Herbert Parzen, a historian of Conservative Judaism, judges Adler even more severely. Conceding that he was “a pioneer who shared in the establishment and shaping of the decisive institutions in the Jewish community,” Parzen nevertheless dismisses his leadership of the Jewish Theological Seminary and the Conservative movement as “less than beneficent, and hardly adequate.” In recent years this has been very much the scholarly consensus.
With the publication of the long-awaited collection of Adler's letters, a reappraisal of these sharp judgments is in order. Professor Ira Robinson of Concordia University, rescuing the project from two decades of neglect, read through more than 10,000 letters scattered across twelve repositories or held in private hands. (This by no means exhausts Adler's correspondence, since hundreds of letters Robinson did not see are to be found in the recently opened papers of the Jewish Publication Society.) From these he has selected about 600, all of them by Adler rather than to Adler, and most of them letters of general interest that also shed light on “as many facets as possible of Cyrus Adler's varied career.” Dreary routine letters, even if they would more accurately reflect Adler's day-to-day activities, have been omitted, as, less justifiably, have been letters reflecting Adler's darker side.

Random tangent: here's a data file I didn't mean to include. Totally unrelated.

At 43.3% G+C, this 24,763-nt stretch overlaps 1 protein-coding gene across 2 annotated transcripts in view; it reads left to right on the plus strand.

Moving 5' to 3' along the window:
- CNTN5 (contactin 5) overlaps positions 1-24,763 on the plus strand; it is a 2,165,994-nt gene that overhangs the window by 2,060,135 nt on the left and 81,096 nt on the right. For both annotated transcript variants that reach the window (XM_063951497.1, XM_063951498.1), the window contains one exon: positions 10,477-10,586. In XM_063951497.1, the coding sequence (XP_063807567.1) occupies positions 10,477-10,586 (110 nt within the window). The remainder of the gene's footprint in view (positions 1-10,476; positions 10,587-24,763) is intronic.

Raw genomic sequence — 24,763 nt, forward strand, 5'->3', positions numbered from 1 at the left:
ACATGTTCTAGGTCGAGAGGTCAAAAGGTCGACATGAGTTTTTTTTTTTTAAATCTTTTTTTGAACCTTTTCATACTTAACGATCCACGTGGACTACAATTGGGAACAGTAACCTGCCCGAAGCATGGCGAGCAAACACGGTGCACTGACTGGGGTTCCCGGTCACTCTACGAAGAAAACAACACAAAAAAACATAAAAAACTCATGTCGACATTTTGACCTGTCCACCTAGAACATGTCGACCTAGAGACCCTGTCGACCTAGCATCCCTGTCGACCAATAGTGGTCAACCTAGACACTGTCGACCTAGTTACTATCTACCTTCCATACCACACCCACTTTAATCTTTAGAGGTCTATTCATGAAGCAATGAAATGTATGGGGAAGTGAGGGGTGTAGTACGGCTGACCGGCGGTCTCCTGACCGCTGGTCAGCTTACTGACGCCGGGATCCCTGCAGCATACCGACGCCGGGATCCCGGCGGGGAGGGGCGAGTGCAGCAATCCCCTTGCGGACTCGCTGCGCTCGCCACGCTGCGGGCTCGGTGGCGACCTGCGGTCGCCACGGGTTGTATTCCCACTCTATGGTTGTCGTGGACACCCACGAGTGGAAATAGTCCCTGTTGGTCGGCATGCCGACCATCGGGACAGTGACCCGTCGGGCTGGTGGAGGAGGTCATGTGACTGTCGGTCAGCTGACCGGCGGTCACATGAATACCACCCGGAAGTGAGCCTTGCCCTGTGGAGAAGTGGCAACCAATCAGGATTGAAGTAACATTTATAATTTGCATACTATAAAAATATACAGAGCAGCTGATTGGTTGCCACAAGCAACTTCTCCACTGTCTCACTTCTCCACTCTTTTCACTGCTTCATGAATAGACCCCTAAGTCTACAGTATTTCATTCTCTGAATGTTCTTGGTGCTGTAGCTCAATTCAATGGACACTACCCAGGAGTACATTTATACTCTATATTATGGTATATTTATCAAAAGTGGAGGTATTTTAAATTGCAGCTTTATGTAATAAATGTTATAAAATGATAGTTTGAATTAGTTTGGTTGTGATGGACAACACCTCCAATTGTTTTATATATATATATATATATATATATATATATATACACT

In his correspondence as in his general comportment, Adler displayed a greater degree of stiff formality than is immediately apparent here. Had salutations been printed along with texts, it would have become clear that he was on first-name terms with no more than a handful of people. The rest he addressed formally by title, and he expected them to address him by title in return—preferably as “Doctor Adler,” with the “Doctor” spelled out in full. But whatever they do or do not show us of Adler the person, the letters in this revealing and historically invaluable collection do disclose a man of far greater depth, commitment, and insight than his critics have led us to expect. Indeed, one comes away from these volumes filled with new respect not just for Adler but for a whole generation of Jewish leaders, now forgotten or maligned, who whatever their foibles clearly gave far more of themselves than has been appreciated to create the communal institutions that today's American Jews take for granted.
No brief summary can do justice to the wide range of issues covered in these volumes. Robinson's selection includes letters dealing with everything from Jewish polygamy in Turkey (which Adler wanted to see stamped out) to Jewish scholarship in America (which he tried in every way to encourage); from intra-Jewish relations to Jewish-Christian relations; from academic freedom to religious freedom; from the problem of the Ethiopian Falashas to the anti-Semitism of Henry Ford. There is plenty of good old-fashioned American patriotism here, abundant concern for morality and religion, and a healthy fear of extremism (in all things, Adler preferred the “sane and conservative” way).